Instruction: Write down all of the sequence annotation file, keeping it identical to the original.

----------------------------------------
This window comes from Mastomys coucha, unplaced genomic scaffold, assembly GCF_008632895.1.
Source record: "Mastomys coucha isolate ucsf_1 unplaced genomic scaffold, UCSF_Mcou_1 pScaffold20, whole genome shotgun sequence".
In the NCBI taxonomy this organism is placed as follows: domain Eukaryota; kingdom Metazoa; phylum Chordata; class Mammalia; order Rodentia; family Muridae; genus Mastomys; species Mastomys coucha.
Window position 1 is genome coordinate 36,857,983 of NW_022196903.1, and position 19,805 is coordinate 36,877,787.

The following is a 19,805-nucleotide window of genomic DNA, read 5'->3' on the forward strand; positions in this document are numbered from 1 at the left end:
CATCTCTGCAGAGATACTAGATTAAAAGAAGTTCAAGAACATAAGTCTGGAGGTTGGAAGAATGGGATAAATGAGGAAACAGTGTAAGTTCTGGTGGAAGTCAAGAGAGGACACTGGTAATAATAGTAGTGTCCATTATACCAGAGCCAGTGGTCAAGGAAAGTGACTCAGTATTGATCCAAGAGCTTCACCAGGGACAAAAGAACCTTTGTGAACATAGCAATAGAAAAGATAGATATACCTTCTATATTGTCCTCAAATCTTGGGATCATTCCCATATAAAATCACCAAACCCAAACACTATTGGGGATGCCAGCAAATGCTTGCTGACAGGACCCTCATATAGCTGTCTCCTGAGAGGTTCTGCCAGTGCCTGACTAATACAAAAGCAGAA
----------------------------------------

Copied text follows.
This window comes from Mastomys coucha, unplaced genomic scaffold, assembly GCF_008632895.1.
Source record: "Mastomys coucha isolate ucsf_1 unplaced genomic scaffold, UCSF_Mcou_1 pScaffold20, whole genome shotgun sequence".
In the NCBI taxonomy this organism is placed as follows: domain Eukaryota; kingdom Metazoa; phylum Chordata; class Mammalia; order Rodentia; family Muridae; genus Mastomys; species Mastomys coucha.
Window position 1 is genome coordinate 36,857,983 of NW_022196903.1, and position 19,805 is coordinate 36,877,787.

The following is a 19,805-nucleotide window of genomic DNA, read 5'->3' on the forward strand; positions in this document are numbered from 1 at the left end:
CATCTCTGCAGAGATACTAGATTAAAAGAAGTTCAAGAACATAAGTCTGGAGGTTGGAAGAATGGGATAAATGAGGAAACAGTGTAAGTTCTGGTGGAAGTCAAGAGAGGACACTGGTAATAATAGTAGTGTCCATTATACCAGAGCCAGTGGTCAAGGAAAGTGACTCAGTATTGATCCAAGAGCTTCACCAGGGACAAAAGAACCTTTGTGAACATAGCAATAGAAAAGATAGATATACCTTCTATATTGTCCTCAAATCTTGGGATCATTCCCATATAAAATCACCAAACCCAAACACTATTGGGGATGCCAGCAAATGCTTGCTGACAGGACCCTCATATAGCTGTCTCCTGAGAGGTTCTGCCAGTGCCTGACTAATACAAAAGCAGAA